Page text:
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The silver lining in the events of Jan. 6 | READER COMMENTARY

President Donald Trump arrives to speak at a rally Wednesday, Jan. 6, 2021, in Washington. (AP Photo/Jacquelyn Martin)
President Donald Trump arrives to speak at a rally Wednesday, Jan. 6, 2021, in Washington. (AP Photo/Jacquelyn Martin) (Jacquelyn Martin/AP)

I prefer to be an optimist about our country and its future. The last four years have turned me into a pessimist. But in Wednesday’s unforgettable and unforgivable events, I found reason for a sliver of gratitude that the worst president we’ve ever known, and those of his supporters who mindlessly and lawlessly devote themselves to him as opposed to our democracy, have provided with the greatest clarity a better understanding of who we are as a country and what must be done if we are to reverse our national decline.

And so, I thank you Donald Trump for:

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  • Demonstrating that you are indeed a traitor;
  • Making it crystal clear, with no room for backtracking, that you have attempted a coup, culminated by inciting violence at the very center of our democracy, and by egging on your right-wing extremist supporters who have mindlessly swallowed your lies, and who launched the insurrection for which they have been spoiling.
  • Demonstrating with clarity the fragility and vulnerability of our democracy that complacency and ignorance have concealed, and for providing the opportunity, if we are wise enough to seize it, to reinforce a structure which, while it thankfully has remained standing, shook to its core and is in great need of repair.
  • Exposing members of Congress whose devotion to their own misguided political interests has Trumped their duty to preserve, protect and defend the very Constitution that they fraudulently claim to revere. Many will be reelected by misguided constituents, but the stain will be indelible.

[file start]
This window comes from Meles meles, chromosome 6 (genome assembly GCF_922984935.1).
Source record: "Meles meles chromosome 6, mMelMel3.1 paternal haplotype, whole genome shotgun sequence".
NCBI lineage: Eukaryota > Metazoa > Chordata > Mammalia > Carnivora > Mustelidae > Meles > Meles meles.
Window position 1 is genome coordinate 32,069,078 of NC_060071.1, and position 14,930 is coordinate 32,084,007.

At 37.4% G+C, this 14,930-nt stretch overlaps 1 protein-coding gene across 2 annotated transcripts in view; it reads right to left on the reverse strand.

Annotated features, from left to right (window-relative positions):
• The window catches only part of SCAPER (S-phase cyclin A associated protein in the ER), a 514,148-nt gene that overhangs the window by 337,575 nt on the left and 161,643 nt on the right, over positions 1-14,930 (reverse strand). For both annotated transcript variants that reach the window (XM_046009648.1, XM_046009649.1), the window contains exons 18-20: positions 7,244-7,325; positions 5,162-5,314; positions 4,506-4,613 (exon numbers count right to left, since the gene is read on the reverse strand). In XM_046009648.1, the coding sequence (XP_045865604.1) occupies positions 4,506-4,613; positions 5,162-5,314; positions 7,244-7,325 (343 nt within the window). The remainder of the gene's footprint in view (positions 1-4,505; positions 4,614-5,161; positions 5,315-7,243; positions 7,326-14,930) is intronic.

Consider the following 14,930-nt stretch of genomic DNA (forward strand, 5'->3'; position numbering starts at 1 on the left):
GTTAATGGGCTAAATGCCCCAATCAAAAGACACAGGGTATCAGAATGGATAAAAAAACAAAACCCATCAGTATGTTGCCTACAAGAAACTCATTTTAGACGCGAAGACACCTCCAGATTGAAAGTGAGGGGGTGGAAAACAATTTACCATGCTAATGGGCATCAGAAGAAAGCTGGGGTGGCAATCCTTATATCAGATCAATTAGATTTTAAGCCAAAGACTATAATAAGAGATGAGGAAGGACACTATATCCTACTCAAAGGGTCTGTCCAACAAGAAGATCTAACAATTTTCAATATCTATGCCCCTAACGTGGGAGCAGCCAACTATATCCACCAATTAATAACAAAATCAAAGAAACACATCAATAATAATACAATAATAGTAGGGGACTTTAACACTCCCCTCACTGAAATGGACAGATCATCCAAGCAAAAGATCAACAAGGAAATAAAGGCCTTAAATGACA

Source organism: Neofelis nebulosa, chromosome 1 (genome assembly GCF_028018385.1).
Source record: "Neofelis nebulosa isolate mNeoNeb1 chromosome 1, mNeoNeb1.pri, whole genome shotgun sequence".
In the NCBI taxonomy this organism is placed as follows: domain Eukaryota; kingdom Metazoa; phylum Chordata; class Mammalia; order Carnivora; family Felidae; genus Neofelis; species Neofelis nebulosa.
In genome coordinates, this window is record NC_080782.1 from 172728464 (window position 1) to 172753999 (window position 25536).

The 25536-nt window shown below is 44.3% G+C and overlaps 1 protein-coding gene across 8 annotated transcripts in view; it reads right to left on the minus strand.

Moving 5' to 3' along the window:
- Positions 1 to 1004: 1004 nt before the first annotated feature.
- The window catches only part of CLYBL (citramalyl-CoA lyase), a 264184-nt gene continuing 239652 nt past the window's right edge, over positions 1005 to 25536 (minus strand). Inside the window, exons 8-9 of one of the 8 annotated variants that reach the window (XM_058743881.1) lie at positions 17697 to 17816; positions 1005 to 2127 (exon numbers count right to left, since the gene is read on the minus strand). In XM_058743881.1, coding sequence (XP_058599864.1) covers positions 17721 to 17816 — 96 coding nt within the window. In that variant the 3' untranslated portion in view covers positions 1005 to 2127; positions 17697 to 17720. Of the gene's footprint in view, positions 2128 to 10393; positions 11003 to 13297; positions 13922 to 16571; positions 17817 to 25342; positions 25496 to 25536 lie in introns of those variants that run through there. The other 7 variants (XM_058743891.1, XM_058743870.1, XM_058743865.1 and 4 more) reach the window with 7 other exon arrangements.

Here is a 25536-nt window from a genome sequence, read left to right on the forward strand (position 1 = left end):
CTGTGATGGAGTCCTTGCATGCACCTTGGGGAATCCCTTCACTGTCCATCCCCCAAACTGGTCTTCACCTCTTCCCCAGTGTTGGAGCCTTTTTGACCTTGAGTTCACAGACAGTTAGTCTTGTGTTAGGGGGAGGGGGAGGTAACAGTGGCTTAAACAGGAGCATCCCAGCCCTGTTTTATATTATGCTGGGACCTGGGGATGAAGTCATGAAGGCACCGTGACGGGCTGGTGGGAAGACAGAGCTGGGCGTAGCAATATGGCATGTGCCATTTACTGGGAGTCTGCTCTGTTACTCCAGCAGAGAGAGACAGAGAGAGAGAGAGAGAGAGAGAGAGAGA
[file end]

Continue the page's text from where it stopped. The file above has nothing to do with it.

• The lesson that many — hopefully most — progressives should have learned by now (and which Shay’s rebellion, the Whiskey rebellion and our tragic Civil War should etch into our civic consciousness) that a significant sector of Americans have in the past, and will in the future, put themselves and their own self-interests so far ahead of the common good that they are willing to incite violence and sacrifice the rule of law and our very existence as a nation to achieve their narrow aims.

Does this mean that I’m now optimistic? Not really. Does this ensure that we will have smooth sailing to Jan. 20 and beyond? Of course not. But in an ironic and tragic twist, yesterday’s events may have sparked the fracture we’ve needed in the support this criminal con man has won to his side. If enough of them believe that his treasonous acts of Jan. 6 that sparked one of the darkest events in American history means that he is no longer worthy of their support, then perhaps we can hope for the more manageable — though still unsettling — reality that an minimum (perhaps one in four) of Americans are (and are likely to continue to be) blinded by hatred, racism, a lust for violence and their own inadequacies.

Hope is not a strategy, but the resilience of our damaged democratic structure, and the clear and compelling case for reinforcing it, provides some basis for a glimmer of optimism.

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Hal Kassoff, Columbia

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